What is more important: To be right or be happy?
Let’s change that to customer service. Is it more important to be right or to retain a customer?
Sure, there are limitations. There are customers who cannot be satisfied. There are customers who are not worth the time, dollars or drama to keep. They are a miniscule percentage of the customer pool.
The media keeps us well apprised of customer dissatisfaction with the horror stories of how customers are handles (See: The airline industry in recent weeks). What you don’t hear as much about – only in special cases – are the stories of employees turning unhappy customers into happy ones, preventing all that negative press. I have often said the preventers of issues don’t get the credit they deserve.
The recent headlines have shed public light on the need for employee training specific to deescalating customer issues. This skill is always helpful to staff. The more they feel able to handle situations, the less anxiety exists. Every company should strive for a culture that allows people to use their critical thinking skills. Situations and people vary, so while the basics may be the same, having employees unafraid to make decisions in handling customer complaints is critical to making a business successful.
I see three things that can happen when it comes to handling a complaint.
— Retain the customer and create great word of mouth. A complaint well-handled can create an even more loyal customer.
— Retain the customer, and even if they don’t rave about your company, they remain customers.
— You don’t retain the customer, but you handle it well enough to where that person is not out creating bad word of mouth to the organization.
There will be unhappy people. It is very hard to find any company, even those companies with national and local reputations for great service, that is perfect.
However, if there are many raving fans, they will weigh in with positive comments in online reviews, etc. A raving fan is a customer who lets others know how satisfied they are. Those comments like “you need to go there, shop there, eat there,” etc.
Let’s run through some suggestions on handling unsatisfied customers:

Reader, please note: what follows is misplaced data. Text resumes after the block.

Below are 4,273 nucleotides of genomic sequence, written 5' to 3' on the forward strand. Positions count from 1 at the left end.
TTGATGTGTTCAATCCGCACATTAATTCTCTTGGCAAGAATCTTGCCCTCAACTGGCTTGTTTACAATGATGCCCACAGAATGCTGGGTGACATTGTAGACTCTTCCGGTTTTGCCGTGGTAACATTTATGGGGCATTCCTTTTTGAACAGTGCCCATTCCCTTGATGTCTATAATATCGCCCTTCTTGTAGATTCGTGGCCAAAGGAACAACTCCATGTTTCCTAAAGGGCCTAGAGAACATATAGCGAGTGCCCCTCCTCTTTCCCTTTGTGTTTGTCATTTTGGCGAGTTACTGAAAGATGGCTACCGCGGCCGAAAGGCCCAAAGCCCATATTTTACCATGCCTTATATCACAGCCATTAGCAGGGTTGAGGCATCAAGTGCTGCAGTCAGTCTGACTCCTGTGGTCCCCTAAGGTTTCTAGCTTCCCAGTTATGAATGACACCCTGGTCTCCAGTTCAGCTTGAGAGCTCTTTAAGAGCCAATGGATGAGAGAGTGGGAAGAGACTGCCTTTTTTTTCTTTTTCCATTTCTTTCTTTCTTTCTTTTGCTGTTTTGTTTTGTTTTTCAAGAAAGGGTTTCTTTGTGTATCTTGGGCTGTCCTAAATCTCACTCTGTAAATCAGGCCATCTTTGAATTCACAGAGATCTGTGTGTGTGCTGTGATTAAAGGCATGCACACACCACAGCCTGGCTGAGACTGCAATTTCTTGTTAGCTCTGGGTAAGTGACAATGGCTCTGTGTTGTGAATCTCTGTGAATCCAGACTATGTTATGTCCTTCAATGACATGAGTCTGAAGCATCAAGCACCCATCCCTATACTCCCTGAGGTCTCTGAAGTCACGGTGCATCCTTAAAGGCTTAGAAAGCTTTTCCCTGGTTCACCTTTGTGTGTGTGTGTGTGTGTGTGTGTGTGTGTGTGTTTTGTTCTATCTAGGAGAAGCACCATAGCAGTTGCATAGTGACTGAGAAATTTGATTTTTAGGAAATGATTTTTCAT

— Be assertive when customers are face-to-face, on phone or online. Make sure the customer is asked specific questions about the service. Even if customer says their experience was fine, ask if they have any suggestions. This is a no lose for the company. Satisfied customers will either say they don’t have a suggestion, or if they do, the satisfied customer helps a company get better. Too often what a customer hears is the generic “How is everything?” This misses the opportunity to dig deeper on what and who can be recognized and what can be made better.
— In responding, don’t be defensive. While you may not agree with the customer, it is fine to say I am sorry you feel that way. Too often companies are just so worried about saying/admitting they handled something wrong that they don’t confirm that the customer’s perception is just that: A perception.
— Don’t feel the need to educate them. For example, I recently read a few e-mails involving a customer complaint. The customer wrote that the company did not have what they were looking for.
The managers responded this way: “To inform you, we do have what you were looking for.” To me this can make a bad situation even worse. The manager could have said this instead: “I am sorry you could not find what you were looking for. While it is available, your note helps us do a better job in making these items more visible.” After that, offer to help customer get the item. If it is a food item, invite the customer back. This is where the responder was more concerned about being right than taking the customer’s view into perspective. If a customer wanted an item and could not find it, hearing it actually was there and making the presumption it is their fault for not finding will not be helpful. Many complaints can help the organization improve.
— Ask the customer, what can I do to make this right? You may gulp when you read that. “What if they ask for something you can’t do?” My experience is that most of the time the customer is very reasonable. The most common answer to my question is “I just don’t want this to happen to anyone else.” If their request cannot be met, it still leads to a conversation that will usually come to a good conclusion. If the person is unreasonable, then it is still better to show that you were reasonable before reaching the conclusion that it may be better to not retain that customer.
Handling a complaint is never easy. Many times, the customer is upset. Having the skills to confirm their feelings, make those critical decisions and not be defensive can lead to more loyalty and a strong reputation. Those are things every business wants.